Every remote practice is unique, but extended clinical skills are always needed. These may include prehospital trauma care, emergency medicine (such as thrombolysis for acute myocardial infarction), intrapartum obstetrics, and minor casualty skills. Many areas have community hospitals that fulfil varying needs from acute medical and maternity care to palliative care. Information technology and telemedicine are rapidly growing in importance. As the number of general practitioners in an area is often small, a management role is often inescapable. Life in remote communities can be lonely for the doctor and his or her partner and family, and having a happy and fulfilled partner who also wants to be in the area is very important. As other professionals may be in short supply, there are often opportunities to take a leading role in community organisations and have a major impact on community development.
The role often suits those (but not only those) who have worked for a time in remote and rural areas of the developing world. They tend to enjoy “hands on” clinical work and have become used to working on their own initiative with limited or distant back up services. Some remote and rural doctors are indigenous to the areas that they serve, and there are still areas of rural Wales and island Scotland where a knowledge of or interest in Welsh or Scottish Gaelic can be of great value, although it is not essential.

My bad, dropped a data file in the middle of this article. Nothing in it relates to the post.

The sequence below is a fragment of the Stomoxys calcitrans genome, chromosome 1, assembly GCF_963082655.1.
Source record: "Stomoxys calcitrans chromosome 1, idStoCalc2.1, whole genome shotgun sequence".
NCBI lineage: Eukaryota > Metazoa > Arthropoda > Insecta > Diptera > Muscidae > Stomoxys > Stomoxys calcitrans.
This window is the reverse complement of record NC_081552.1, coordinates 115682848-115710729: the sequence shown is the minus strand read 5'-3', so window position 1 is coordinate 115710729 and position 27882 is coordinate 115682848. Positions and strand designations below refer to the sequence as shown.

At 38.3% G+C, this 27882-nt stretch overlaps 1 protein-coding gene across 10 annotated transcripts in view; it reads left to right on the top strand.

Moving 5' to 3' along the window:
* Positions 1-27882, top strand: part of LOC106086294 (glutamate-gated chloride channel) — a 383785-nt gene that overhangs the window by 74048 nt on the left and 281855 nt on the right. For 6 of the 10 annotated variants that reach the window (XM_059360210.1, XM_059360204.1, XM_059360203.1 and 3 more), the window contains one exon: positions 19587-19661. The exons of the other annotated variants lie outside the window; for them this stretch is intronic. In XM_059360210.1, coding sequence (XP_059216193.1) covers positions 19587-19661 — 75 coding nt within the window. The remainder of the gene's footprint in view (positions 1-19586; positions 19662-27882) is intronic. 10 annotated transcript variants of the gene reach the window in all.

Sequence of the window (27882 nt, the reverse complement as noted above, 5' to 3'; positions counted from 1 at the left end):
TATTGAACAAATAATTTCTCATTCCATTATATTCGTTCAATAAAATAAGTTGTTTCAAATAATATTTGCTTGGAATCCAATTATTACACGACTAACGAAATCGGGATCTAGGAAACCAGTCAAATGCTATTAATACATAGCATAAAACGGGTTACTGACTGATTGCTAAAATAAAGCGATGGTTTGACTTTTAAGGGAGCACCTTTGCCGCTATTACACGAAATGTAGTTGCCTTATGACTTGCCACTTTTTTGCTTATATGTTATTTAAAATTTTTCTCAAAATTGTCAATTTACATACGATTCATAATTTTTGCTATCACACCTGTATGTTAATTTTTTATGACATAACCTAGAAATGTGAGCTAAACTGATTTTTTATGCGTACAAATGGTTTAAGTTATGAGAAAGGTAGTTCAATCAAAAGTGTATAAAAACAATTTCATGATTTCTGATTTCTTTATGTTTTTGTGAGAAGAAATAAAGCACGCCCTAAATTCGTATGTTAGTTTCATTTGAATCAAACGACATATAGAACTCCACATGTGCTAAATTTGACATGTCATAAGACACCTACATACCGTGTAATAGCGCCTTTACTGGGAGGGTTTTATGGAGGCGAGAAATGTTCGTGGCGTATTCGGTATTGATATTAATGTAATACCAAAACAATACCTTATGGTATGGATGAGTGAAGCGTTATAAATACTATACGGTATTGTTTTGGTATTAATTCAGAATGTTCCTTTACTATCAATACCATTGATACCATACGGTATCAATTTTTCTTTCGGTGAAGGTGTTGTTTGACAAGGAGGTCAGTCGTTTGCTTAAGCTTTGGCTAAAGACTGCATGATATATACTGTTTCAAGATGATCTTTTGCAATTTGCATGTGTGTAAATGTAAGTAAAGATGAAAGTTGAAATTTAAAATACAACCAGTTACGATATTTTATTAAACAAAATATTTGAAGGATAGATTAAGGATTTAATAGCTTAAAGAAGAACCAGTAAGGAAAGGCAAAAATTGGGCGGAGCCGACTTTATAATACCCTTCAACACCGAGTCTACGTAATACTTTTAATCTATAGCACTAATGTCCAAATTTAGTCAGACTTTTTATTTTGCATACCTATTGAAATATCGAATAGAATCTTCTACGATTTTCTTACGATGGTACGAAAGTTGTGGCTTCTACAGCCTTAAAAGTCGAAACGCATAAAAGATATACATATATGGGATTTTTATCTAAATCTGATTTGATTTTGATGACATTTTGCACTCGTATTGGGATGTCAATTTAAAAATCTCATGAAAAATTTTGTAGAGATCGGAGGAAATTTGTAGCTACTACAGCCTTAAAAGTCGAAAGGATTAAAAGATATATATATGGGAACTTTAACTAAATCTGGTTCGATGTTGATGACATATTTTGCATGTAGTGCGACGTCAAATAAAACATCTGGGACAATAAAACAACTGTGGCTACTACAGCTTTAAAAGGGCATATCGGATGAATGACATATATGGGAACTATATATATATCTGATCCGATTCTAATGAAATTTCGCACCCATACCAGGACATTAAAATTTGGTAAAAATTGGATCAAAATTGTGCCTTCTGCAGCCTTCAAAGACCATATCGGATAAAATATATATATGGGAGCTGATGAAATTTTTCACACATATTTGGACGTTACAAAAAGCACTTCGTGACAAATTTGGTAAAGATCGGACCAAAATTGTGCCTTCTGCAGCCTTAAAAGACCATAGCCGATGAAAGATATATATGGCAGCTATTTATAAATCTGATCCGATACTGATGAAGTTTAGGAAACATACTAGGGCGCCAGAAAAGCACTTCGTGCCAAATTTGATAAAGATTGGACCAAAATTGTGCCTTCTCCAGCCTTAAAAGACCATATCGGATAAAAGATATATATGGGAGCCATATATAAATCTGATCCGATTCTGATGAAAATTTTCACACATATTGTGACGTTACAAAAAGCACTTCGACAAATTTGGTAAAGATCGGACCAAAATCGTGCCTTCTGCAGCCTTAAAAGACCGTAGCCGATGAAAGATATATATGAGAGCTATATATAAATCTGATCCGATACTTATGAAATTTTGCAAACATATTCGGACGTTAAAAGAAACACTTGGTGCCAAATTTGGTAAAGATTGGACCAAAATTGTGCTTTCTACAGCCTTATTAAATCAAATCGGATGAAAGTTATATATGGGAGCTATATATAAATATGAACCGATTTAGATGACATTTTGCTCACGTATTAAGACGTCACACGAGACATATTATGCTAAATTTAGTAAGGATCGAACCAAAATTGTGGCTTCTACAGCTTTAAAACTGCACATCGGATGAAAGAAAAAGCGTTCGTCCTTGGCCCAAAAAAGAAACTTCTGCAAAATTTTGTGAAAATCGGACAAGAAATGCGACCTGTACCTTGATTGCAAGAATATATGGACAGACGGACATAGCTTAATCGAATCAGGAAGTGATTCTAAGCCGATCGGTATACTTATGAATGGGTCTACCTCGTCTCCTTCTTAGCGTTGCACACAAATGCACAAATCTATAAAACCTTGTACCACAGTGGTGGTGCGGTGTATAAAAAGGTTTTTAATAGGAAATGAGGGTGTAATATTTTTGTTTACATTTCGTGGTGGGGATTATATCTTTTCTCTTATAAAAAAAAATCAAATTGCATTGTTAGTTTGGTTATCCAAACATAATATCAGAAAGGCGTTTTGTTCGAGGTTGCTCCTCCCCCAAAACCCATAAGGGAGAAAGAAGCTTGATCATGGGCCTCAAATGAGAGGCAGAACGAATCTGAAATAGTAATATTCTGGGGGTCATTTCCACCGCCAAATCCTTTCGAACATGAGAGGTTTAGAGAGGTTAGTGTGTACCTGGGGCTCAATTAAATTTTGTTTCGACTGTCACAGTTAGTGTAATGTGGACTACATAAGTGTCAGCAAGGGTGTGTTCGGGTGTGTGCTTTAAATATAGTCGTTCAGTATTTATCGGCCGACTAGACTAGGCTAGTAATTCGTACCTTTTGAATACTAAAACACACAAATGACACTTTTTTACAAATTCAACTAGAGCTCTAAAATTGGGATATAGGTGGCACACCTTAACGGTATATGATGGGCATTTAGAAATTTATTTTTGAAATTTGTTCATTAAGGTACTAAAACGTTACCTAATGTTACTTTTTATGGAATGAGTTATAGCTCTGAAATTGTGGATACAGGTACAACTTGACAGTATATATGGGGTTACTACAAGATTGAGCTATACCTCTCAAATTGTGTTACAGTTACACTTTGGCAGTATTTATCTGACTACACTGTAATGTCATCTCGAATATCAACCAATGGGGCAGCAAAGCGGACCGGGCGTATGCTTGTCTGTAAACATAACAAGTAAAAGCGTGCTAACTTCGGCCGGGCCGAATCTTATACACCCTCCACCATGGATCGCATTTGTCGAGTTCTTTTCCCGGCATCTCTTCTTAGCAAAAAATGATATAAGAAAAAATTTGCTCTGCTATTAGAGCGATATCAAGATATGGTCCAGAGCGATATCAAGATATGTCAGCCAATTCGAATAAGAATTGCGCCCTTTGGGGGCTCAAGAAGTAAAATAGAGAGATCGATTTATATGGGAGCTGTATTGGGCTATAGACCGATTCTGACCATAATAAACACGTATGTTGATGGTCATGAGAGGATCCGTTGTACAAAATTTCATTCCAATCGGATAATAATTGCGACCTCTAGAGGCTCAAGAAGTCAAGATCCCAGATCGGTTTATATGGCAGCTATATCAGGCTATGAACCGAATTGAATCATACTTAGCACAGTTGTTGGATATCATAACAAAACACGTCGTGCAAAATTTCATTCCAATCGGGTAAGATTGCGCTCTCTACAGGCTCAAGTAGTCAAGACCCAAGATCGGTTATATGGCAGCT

Pros and cons of remote practice
Rewards of being an essential, key figure in a small community
Wide range of “hands on” clinical work, including emergencies
Community hospital work in some areas
Growing role of information technology and telemedicine
High quality environment for family life and outdoor interests
Less crime, stable communities
On call commitment can be considerable and inescapable
Continuing professional development often distant and costly
Problems finding locums